Michele Fonseca

Brands and businesses creating a positive impact for all the right reasons 

Watching TV over the weekend, I was struck by how many ads were not so much about the product but about the brand’s commitment to the environment. From supermarkets to car companies to beer, the focus was squarely on a cleaner, better future. 

There’s no question businesses today are responding to community sentiment and to customers who expect more from their car and beer producers than well, cars and beer. 

What we’ve seen over the past two years is the rise and rise of social movements led by communities. And for much of the corporate world that’s meant playing catch up, big time. 

From Black Lives Matter and the spotlight it cast on diversity and inclusion, to Me Too and the broader conversation it cracked open about gender equality, to the global Climate Emergency which forced the focus from Net Zero motherhood statements to Net Zero action, the pattern is clear. The fundamental shifts playing out in society today have not been sparked by governments or corporations, they’ve been driven by ordinary people pushing for change and demanding action when for too long, there’s been none. 

What’s even more distinct is that this push has often been driven by young people, who have unambiguous expectations about the commitments, behaviours and impacts they want to see from businesses and brands. Their message is clear – it’s not enough to run a business well and to “do no harm” in the process. Young people care deeply about purpose and they’re putting their money and loyalty behind producers, suppliers and brands whose purpose goes beyond commercial success to intentionally making a positive impact on the world around them. 

This Cone/Porter Novelli surveyfound that 91% of Millennials (born 1980–1994) surveyed, would switch from a product they typically buy, to a new product from a purpose-driven company.  

Doing good, the evidence suggests, is also good for business. 

So where do I start? 

There’s a lot of talk swirling around about ESG (Environment, Social, Governance) and how to perform well in these three areas. 

The problem with the ESG space however is that there are few standardised definitions or benchmarks to guide you, in terms of environmental performance, in the social space  and for good governance.  

Some companies link their efforts to the UN Sustainable Development Goals – a suite of 17 goals underpinned by 169 actions which define global sustainable development priorities and aspirations. For bigger businesses with specialists dedicated to ESG performance, that makes sense. 

For everyone else though, where do you start in what can be a complex space?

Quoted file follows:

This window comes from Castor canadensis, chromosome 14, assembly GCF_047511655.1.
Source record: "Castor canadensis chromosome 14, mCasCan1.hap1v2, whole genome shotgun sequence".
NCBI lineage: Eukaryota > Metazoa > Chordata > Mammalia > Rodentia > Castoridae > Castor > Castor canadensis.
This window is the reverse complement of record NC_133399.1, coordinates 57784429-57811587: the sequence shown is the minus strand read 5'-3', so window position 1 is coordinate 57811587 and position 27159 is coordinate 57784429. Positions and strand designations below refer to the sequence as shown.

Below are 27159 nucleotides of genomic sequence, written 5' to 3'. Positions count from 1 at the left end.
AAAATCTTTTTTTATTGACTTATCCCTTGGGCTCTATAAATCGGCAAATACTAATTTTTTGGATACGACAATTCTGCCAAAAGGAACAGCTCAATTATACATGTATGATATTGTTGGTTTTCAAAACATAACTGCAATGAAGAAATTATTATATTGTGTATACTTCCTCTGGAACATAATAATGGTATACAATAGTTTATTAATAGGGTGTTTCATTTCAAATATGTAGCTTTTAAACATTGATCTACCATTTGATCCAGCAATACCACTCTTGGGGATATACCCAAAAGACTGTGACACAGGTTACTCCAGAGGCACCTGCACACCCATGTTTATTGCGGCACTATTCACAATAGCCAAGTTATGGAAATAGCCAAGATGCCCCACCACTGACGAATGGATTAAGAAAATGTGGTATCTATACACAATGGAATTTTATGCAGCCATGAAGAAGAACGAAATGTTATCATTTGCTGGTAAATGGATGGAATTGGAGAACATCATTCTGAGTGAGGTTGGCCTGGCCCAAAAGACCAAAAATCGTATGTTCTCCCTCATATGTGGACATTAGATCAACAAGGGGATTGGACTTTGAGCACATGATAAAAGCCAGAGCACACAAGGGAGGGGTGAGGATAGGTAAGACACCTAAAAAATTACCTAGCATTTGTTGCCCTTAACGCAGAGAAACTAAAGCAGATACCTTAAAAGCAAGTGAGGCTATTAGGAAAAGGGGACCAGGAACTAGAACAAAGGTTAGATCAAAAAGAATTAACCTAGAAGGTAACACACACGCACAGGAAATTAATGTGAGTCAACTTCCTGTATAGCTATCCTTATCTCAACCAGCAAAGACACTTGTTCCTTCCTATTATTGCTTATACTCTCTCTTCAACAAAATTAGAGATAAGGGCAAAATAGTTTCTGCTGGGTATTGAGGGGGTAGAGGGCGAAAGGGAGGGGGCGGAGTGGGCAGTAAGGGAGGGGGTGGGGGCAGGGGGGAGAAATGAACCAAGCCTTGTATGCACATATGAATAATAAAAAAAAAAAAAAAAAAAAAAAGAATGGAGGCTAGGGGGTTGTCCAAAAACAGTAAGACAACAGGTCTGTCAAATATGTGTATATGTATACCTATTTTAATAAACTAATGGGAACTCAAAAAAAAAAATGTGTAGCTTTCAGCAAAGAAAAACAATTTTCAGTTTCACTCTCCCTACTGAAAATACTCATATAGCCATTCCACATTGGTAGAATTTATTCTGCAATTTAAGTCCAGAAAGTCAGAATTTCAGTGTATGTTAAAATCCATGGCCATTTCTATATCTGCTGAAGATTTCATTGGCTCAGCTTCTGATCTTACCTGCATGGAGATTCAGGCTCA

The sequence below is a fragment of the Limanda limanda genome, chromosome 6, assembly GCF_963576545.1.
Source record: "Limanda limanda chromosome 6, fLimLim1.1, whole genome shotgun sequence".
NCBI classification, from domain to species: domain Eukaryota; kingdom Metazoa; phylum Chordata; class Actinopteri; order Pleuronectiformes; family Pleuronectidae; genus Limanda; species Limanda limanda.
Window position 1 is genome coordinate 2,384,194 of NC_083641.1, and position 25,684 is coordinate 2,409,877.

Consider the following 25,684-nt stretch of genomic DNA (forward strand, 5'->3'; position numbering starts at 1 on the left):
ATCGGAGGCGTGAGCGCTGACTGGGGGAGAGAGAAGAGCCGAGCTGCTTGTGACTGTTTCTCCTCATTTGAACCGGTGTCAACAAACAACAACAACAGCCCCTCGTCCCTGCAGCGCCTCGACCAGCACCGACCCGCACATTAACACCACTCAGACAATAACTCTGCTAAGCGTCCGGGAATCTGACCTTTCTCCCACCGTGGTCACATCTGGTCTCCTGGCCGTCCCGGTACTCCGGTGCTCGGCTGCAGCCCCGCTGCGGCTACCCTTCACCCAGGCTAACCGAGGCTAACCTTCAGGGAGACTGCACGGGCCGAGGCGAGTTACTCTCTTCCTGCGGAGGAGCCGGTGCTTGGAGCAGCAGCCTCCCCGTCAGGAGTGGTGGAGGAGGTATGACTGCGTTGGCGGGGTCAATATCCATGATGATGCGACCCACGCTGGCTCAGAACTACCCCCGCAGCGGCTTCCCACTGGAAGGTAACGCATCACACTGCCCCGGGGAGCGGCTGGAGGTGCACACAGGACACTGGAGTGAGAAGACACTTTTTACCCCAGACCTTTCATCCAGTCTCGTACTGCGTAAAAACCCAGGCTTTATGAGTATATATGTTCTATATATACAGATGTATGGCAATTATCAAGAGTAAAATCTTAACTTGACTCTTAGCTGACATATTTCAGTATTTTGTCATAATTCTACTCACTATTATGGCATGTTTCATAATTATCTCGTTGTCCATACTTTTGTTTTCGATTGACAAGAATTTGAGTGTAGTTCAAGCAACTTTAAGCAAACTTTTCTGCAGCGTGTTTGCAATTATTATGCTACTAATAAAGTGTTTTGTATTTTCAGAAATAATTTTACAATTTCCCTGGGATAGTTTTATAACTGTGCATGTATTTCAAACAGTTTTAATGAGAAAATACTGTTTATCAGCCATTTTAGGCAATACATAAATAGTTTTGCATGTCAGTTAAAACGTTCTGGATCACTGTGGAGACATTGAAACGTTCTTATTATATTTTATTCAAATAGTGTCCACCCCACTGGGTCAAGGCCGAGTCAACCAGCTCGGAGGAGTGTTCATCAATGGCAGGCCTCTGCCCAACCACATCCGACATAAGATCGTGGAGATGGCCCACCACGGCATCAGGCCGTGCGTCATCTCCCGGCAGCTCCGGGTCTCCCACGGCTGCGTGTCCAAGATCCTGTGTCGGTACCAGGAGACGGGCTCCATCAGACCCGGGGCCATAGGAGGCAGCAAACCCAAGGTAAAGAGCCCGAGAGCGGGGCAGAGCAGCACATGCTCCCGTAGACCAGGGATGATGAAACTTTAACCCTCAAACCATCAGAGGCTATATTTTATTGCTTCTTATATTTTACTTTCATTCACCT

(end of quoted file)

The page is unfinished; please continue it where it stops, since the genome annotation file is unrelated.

Take on too much too quickly and you’ll run the risk of doing it in a way that’s too ambitious to sustain or that overstates your commitments or your progress. All these scenarios can create serious credibility problems for you. 

So, to get going with some simple steps, here are three questions to ask yourself, to help clarify where your focus should be: 

  • In terms of the positive impact our business already makes, what do we do well naturally? Whatever that is, keep doing more of it! And remember that while the focus for ESG tends to be on the E and climate action, there’s also an S and a G. So, if you’re a business which already attracts employees from culturally diverse backgrounds, then keep building on that while also expanding your efforts into other parts of the ESG space. 
  • What can we do that aligns with our business strategy? Delivering a positive impact in a way that makes perfect sense for your business, will give you a much better chance of success. It’s a no-brainer for instance, for a business which sells bottled water to have a strong focus on the ethical sourcing, recycling and reuse of its products. For good examples of how to connect impact to strategy, read more about how e-commerce platform Shopify purchases carbon offsets for every Black Friday sale (Shopify Is Eliminating the Climate Impact of Shipments Over BFCM (2022) or how outdoor clothing company Patagonia directs its self-imposed 1% Earth tax to a range of environmental not-for-profits 1% for the Planet – Patagonia. 
  • What are our own teams passionate about? Taking an “inside out” approach will help you to deliver positive impact in a way which rings true internally and which your employees can get behind. It’s a good way to build internal engagement and to wholeheartedly deliver the impact your teams want, rather than what the outside world expects of you. 

Over time, ideally what you’re doing is less about ESG compliance and more about being a business that does good. If you’ve got your business purpose right in the first place, then making a positive impact shouldn’t be too big a stretch.  

Michele Fonseca, Principal Consultant, Training & Capability Bastion Reputation 

This article was first published by B&T on 13 July 2022. Click here to read on B&T.